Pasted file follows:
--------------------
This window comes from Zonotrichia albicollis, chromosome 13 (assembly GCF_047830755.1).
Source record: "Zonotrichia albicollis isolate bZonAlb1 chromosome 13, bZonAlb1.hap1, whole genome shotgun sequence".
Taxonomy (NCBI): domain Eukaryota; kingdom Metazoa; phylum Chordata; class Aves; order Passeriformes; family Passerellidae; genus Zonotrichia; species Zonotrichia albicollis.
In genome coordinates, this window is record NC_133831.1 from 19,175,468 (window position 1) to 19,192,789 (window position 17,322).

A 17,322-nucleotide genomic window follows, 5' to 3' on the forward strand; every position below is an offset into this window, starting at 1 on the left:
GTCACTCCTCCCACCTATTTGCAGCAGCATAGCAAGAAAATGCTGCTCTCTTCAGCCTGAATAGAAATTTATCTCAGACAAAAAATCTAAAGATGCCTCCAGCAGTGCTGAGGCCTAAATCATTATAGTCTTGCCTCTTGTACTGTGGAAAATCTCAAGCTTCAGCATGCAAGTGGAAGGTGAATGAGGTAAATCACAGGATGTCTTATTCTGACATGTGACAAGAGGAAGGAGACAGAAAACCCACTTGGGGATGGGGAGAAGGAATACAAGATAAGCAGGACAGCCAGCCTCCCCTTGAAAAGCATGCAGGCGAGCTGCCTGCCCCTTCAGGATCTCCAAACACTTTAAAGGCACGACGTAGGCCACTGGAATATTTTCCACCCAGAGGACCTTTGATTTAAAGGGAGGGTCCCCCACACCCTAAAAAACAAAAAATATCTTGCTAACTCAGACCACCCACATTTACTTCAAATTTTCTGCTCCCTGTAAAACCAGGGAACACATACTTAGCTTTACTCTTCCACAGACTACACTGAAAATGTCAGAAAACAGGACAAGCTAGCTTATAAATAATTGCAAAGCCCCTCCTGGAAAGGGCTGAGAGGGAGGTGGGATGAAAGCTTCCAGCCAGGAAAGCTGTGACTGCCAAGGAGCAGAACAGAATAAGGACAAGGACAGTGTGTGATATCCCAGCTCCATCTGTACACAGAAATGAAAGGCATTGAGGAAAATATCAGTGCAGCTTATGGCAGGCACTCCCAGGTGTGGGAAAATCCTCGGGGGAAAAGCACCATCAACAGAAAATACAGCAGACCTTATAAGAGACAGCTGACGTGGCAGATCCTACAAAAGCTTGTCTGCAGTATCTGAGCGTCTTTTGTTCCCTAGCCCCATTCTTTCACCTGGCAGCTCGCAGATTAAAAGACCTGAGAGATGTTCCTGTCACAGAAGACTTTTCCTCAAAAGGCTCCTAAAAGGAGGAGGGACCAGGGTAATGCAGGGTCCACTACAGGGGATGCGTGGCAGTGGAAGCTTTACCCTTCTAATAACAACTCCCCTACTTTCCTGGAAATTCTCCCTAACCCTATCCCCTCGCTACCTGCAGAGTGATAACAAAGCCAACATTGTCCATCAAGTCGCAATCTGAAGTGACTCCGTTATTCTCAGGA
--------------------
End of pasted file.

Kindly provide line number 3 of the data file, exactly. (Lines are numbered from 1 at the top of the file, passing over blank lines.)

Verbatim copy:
Taxonomy (NCBI): domain Eukaryota; kingdom Metazoa; phylum Chordata; class Aves; order Passeriformes; family Passerellidae; genus Zonotrichia; species Zonotrichia albicollis.